The Australian government yesterday (Thursday) unveiled plans to overhaul laws governing media ownership.

At the centre of the reform are restrictions on foreign ownership of the nation’s media properties. Currently, overseas firms cannot own more than 15% of an Australian TV company or 25% of a newspaper group.

The proposed legislation will scrap laws on foreign media ownership, although it will leave in place more general regulations governing overseas investment.

Cross-media ownership laws will also be relaxed. At the moment, a newspaper, TV or radio company is forbidden from owning more than 15% of a rival group in the same city.

However, some of the (right-wing) government’s plans may face opposition in the Senate, which is controlled by the Labor Party and Australian Democrats, both thought to favor the easing of foreign media investment law while remaining hostile to reform of cross-media ownership rules.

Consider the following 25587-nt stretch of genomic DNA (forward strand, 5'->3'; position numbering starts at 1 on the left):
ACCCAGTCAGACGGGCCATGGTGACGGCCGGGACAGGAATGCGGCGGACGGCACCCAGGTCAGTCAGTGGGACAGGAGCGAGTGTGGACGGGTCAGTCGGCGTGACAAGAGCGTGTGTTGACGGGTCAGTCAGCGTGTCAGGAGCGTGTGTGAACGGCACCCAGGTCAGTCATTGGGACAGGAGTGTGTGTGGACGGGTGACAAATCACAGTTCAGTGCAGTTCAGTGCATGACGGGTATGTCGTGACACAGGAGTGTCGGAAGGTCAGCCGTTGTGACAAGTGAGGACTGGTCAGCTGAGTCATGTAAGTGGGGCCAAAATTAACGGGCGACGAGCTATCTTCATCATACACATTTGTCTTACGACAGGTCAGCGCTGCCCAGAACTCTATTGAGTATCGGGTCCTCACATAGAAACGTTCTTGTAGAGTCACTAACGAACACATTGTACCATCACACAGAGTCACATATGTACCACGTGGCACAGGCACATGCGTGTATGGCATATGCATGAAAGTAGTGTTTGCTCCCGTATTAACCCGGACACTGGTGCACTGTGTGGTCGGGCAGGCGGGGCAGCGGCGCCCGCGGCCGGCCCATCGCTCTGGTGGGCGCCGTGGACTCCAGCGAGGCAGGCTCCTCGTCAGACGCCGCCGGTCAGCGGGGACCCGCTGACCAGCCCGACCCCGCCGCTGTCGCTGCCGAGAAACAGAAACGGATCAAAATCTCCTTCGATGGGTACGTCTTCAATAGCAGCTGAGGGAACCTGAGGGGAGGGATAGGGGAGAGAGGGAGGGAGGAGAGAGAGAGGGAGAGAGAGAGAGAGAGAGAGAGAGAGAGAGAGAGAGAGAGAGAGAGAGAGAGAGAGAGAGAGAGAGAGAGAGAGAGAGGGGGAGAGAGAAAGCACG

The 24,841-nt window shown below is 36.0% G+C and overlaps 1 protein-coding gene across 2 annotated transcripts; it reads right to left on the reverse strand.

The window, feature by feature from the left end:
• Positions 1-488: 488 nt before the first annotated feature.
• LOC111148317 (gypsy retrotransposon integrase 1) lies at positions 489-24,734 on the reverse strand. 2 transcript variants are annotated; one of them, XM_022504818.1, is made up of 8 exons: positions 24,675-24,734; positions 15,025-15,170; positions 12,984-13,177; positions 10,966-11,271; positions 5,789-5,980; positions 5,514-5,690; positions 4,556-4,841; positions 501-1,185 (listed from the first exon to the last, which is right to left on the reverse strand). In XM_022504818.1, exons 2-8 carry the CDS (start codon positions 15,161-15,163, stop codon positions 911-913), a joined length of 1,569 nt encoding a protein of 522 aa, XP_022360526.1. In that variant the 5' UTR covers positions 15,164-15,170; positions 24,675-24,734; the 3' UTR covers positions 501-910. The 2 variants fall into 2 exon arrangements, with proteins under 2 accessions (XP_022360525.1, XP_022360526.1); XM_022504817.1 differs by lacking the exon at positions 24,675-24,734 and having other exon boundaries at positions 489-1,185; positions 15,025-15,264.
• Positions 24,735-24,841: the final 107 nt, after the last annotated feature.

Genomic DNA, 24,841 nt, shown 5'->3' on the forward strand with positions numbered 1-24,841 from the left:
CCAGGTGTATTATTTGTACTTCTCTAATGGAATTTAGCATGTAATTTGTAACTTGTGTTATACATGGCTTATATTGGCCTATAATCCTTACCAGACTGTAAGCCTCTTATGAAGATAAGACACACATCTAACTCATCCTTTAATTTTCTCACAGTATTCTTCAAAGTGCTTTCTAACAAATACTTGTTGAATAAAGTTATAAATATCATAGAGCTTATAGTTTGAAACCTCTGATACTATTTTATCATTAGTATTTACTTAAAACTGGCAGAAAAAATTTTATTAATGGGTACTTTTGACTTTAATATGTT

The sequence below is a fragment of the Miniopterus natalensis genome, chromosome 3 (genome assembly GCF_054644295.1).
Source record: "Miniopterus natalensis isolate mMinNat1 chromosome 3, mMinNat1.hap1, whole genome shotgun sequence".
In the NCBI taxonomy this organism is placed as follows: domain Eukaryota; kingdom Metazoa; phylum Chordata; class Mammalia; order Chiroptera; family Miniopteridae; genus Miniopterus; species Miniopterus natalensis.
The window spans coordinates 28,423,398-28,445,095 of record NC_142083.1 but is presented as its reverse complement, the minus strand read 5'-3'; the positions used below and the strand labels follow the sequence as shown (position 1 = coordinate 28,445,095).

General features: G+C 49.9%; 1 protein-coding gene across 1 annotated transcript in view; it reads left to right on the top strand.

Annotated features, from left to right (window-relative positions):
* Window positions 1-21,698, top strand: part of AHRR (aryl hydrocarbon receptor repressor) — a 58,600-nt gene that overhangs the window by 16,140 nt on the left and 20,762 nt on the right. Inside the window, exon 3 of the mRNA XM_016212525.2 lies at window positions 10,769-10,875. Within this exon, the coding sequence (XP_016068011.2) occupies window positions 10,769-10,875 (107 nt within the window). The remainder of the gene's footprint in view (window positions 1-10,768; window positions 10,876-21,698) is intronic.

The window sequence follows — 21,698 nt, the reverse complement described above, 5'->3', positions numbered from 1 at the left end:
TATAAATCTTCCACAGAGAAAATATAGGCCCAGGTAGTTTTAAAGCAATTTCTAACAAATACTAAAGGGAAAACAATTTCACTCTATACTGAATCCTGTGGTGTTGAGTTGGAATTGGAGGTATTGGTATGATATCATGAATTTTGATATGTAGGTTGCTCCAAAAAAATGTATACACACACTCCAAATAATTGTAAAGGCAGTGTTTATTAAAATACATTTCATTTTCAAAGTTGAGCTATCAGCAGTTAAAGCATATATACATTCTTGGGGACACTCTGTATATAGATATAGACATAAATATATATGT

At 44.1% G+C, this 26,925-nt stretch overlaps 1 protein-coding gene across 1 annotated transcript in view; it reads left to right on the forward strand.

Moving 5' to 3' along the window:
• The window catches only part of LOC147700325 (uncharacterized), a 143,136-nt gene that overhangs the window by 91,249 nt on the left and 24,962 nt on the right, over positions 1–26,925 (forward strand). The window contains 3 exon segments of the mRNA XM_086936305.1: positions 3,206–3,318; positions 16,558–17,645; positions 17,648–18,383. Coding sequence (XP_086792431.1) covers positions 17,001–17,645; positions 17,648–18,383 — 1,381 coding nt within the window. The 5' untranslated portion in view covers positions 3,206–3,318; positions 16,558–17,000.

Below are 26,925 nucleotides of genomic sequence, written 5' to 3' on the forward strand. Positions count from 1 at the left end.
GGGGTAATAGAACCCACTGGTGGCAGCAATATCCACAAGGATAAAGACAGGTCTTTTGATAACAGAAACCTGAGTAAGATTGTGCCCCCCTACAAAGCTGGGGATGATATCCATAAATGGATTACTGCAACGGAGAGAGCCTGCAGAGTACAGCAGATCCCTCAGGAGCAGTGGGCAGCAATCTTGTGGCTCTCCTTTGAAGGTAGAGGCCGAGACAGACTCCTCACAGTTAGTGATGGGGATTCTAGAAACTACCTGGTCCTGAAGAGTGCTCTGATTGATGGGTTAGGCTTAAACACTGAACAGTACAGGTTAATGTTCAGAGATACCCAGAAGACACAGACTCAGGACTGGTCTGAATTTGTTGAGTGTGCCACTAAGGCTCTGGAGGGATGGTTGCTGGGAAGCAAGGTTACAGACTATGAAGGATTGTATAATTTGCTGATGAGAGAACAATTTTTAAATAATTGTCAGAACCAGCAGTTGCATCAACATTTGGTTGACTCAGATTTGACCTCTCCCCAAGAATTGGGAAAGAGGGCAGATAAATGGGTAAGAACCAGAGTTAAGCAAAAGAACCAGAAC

The government wants the measures to be the subject of widespread debate before a Senate committee, according to communications minister Richard Alston.

“Current restrictions on foreign and cross-media ownership constrain Australia's media sector within outdated structures,” he continued, “while around the world, media businesses are being driven by the imperative of delivering readily adaptable content across multiple platforms.”

Some analysts believe that a change in the law could spark a wave of consolidation in Australia’s media sector. One possible takeover target is newspaper group John Fairfax Holdings, reportedly being eyed by other indigenous operators such as Kerry Packer’s Publishing & Broadcasting and foreign players like Pearson and Irish businessman Sir Tony O’Reilly.

Data sourced from: The Wall Street Journal Online; additional content by WARC staff